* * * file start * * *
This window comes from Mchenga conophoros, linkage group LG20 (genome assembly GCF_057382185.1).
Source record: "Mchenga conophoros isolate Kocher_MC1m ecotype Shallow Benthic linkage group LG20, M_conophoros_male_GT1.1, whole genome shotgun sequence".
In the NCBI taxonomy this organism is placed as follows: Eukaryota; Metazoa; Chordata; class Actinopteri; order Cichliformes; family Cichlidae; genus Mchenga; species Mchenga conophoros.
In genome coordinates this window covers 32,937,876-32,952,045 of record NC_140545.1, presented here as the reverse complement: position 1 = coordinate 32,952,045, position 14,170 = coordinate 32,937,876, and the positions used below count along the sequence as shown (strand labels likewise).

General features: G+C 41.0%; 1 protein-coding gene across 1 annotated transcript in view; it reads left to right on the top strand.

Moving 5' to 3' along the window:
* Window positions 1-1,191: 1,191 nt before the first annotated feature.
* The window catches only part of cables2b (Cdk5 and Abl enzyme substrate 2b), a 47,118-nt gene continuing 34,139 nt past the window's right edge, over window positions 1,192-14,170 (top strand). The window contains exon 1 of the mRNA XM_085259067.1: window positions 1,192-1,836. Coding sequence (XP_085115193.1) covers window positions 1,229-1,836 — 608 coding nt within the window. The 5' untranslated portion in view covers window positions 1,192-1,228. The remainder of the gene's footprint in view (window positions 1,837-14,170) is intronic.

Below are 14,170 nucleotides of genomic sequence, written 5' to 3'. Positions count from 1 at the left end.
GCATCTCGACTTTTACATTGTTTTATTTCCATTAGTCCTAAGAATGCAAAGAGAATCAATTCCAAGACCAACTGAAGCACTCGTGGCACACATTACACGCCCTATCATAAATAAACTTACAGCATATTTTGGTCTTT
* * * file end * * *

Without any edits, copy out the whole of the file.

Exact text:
This window comes from Mchenga conophoros, linkage group LG20 (genome assembly GCF_057382185.1).
Source record: "Mchenga conophoros isolate Kocher_MC1m ecotype Shallow Benthic linkage group LG20, M_conophoros_male_GT1.1, whole genome shotgun sequence".
In the NCBI taxonomy this organism is placed as follows: Eukaryota; Metazoa; Chordata; class Actinopteri; order Cichliformes; family Cichlidae; genus Mchenga; species Mchenga conophoros.
In genome coordinates this window covers 32,937,876-32,952,045 of record NC_140545.1, presented here as the reverse complement: position 1 = coordinate 32,952,045, position 14,170 = coordinate 32,937,876, and the positions used below count along the sequence as shown (strand labels likewise).

General features: G+C 41.0%; 1 protein-coding gene across 1 annotated transcript in view; it reads left to right on the top strand.

Moving 5' to 3' along the window:
* Window positions 1-1,191: 1,191 nt before the first annotated feature.
* The window catches only part of cables2b (Cdk5 and Abl enzyme substrate 2b), a 47,118-nt gene continuing 34,139 nt past the window's right edge, over window positions 1,192-14,170 (top strand). The window contains exon 1 of the mRNA XM_085259067.1: window positions 1,192-1,836. Coding sequence (XP_085115193.1) covers window positions 1,229-1,836 — 608 coding nt within the window. The 5' untranslated portion in view covers window positions 1,192-1,228. The remainder of the gene's footprint in view (window positions 1,837-14,170) is intronic.

Below are 14,170 nucleotides of genomic sequence, written 5' to 3'. Positions count from 1 at the left end.
GCATCTCGACTTTTACATTGTTTTATTTCCATTAGTCCTAAGAATGCAAAGAGAATCAATTCCAAGACCAACTGAAGCACTCGTGGCACACATTACACGCCCTATCATAAATAAACTTACAGCATATTTTGGTCTTT